Assessing environmental response and recovery of a Great Lakes watershed using a multiproxy paleolimnological approach

Sediment geochemistry and diatom biostratigraphy can be used to identify stressor-response relationships in aquatic ecosystems for improved regional management strategies.

Aquatic ecosystems in the Great Lakes region of North America have been significantly altered since Euro-American settlement in the late 1700s. Human activities contributing to environmental degradation initially included population increase, land use change, and dramatic industrialization (Alexander, 2006). An understanding of the state of modern aquatic ecosystems can be gleaned from reconstructing the environmental history of the region. Integrating historical records with high-resolution paleolimnological data is an effective way to capture stressor-response relationships and evaluate human influence. These relationships facilitate an understanding of comprehensive aquatic ecosystem response, and are useful for developing predictive tools for future anthropogenic influences. Having such tools is critical for developing sustainable management strategies, and can be used directly by decision makers at the regional scale.

Impacts in the Laurentian Great Lakes Region

A sediment core from Muskegon Lake, Michigan, USA, was analyzed for multiple proxies to assess the system’s response and recovery to human activity, with particular attention to ecosystem recovery since the introduction of environmental legislation in the United States (e.g., Clean Air and Clean Water Acts). Muskegon Lake is a 16.91 km2 inland water body located in the Laurentian Great Lakes region (86°18’ W, 43°14’N) (Parsons et al., 2004). Its mean depth is 7 m with a maximum depth of 23 m. Muskegon Lake itself is the end point of a drowned river mouth system that connects the Muskegon River Watershed to the coastal zone of Lake Michigan through a navigation channel (Steinman et al., 2008). This proximity to the Great Lakes and general ecological setting make it an important fishery, though invasive species, habitat loss and degradation continue to be factors of concern (Lake Michigan Lakewide Management Plan, 2004).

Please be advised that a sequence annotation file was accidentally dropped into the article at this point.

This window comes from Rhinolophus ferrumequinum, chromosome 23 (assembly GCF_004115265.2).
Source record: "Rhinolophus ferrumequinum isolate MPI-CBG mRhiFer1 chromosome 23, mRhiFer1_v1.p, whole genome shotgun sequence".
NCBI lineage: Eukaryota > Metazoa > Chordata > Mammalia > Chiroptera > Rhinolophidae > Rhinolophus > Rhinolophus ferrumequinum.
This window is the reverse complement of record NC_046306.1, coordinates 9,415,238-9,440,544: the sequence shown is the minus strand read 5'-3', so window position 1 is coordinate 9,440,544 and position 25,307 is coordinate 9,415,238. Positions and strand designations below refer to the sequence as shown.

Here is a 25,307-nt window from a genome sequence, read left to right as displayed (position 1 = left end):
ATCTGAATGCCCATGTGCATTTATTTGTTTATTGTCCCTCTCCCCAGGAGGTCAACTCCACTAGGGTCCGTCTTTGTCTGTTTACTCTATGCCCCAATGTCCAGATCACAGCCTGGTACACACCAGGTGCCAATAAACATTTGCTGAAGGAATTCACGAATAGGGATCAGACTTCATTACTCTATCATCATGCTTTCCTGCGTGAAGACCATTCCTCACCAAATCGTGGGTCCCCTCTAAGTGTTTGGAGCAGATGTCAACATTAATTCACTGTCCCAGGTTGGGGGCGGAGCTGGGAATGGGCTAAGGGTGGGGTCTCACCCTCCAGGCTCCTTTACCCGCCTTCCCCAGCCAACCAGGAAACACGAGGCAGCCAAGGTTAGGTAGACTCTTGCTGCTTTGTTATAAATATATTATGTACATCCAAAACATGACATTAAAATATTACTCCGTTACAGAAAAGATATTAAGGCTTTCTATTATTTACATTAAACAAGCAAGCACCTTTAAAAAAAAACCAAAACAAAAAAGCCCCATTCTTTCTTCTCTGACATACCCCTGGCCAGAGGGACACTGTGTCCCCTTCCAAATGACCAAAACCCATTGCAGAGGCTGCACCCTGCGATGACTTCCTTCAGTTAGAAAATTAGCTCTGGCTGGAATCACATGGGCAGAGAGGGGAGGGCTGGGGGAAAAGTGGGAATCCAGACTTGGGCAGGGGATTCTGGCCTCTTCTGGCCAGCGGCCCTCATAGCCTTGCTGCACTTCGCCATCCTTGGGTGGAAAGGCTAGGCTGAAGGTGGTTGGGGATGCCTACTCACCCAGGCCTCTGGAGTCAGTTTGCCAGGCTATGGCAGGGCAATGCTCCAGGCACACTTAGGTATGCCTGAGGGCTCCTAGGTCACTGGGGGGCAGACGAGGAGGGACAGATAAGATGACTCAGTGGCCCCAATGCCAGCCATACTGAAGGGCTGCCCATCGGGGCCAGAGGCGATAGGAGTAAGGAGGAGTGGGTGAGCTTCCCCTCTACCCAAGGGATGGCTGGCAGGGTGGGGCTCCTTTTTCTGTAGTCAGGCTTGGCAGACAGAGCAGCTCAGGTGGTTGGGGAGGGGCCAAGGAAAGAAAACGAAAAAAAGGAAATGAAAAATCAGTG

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Figure 1: Trends of land use change since 1900 (Ray and Pijanowski, 2010) for the Muskegon River Watershed (location green on map inset), population data for Muskegon county since 1860 (US Census) and regional scale human impacts since Euro-American settlement. WWTP = Wastewater Treatment Plant.

Muskegon Lake has a history of intense anthropogenic activity since the early 1800s (summarized in Fig. 1). During the lumber peak in the 1880s, the city of Muskegon had more than 47 sawmills. Following the depletion of lumber resources, Muskegon developed an industrial base, with oil and chemical industries being prominent (Alexander, 2006). In the mid-1900s, foundries, metal finishing plants, a paper mill and petrochemical storage facilities were built on the shore of Muskegon Lake (Steinman et al., 2008). Expansion of heavy industry and shipping in 1960s and 1970s contributed to over 100 000 m3/day of wastewater discharged from industrial and municipal sources into the lake until a tertiary Waste Water Treatment Plant (WWTP) was installed in 1973 (Freedman et al., 1979; Steinman et al., 2008). Currently, there are eight abandoned hazardous waste sites (USEPA Superfund sites) in the region and fish consumption advisories have been issued due to significant levels of PCB (Polychlorinated biphenyls) and mercury.

Environmental response to regional impacts

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Figure 2: A) Profiles of select anthropogenic elements with concentrations normalized to highest concentration of each element, B) Normalized sediment phosphorus (P) profile (as a measure of water quality) with measured concentrations of water column soluble reactive P and water column total P from 1972 and 2005 (Freedman et al., 1979; Steinman et al., 2008), and C) Relative abundances of select fossil diatoms indicative of water quality changes.